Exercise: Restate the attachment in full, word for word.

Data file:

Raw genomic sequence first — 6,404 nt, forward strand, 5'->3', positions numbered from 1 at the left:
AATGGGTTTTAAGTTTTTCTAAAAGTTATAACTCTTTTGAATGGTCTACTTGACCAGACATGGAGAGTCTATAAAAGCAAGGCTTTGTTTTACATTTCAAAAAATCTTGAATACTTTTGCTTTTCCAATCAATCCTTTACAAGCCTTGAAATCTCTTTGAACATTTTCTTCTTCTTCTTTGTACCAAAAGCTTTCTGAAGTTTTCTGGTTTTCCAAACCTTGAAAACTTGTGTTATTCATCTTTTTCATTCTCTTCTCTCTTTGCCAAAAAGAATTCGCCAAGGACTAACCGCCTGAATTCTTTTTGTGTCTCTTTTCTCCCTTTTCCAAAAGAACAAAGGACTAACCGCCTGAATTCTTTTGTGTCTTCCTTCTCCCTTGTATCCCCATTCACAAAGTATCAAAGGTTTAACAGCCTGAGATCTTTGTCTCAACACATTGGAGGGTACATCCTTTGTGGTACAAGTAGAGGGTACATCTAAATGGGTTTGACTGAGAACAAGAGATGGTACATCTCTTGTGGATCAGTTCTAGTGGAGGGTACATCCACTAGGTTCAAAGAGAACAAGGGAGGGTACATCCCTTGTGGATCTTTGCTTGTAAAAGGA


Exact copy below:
Raw genomic sequence first — 6,404 nt, forward strand, 5'->3', positions numbered from 1 at the left:
AATGGGTTTTAAGTTTTTCTAAAAGTTATAACTCTTTTGAATGGTCTACTTGACCAGACATGGAGAGTCTATAAAAGCAAGGCTTTGTTTTACATTTCAAAAAATCTTGAATACTTTTGCTTTTCCAATCAATCCTTTACAAGCCTTGAAATCTCTTTGAACATTTTCTTCTTCTTCTTTGTACCAAAAGCTTTCTGAAGTTTTCTGGTTTTCCAAACCTTGAAAACTTGTGTTATTCATCTTTTTCATTCTCTTCTCTCTTTGCCAAAAAGAATTCGCCAAGGACTAACCGCCTGAATTCTTTTTGTGTCTCTTTTCTCCCTTTTCCAAAAGAACAAAGGACTAACCGCCTGAATTCTTTTGTGTCTTCCTTCTCCCTTGTATCCCCATTCACAAAGTATCAAAGGTTTAACAGCCTGAGATCTTTGTCTCAACACATTGGAGGGTACATCCTTTGTGGTACAAGTAGAGGGTACATCTAAATGGGTTTGACTGAGAACAAGAGATGGTACATCTCTTGTGGATCAGTTCTAGTGGAGGGTACATCCACTAGGTTCAAAGAGAACAAGGGAGGGTACATCCCTTGTGGATCTTTGCTTGTAAAAGGA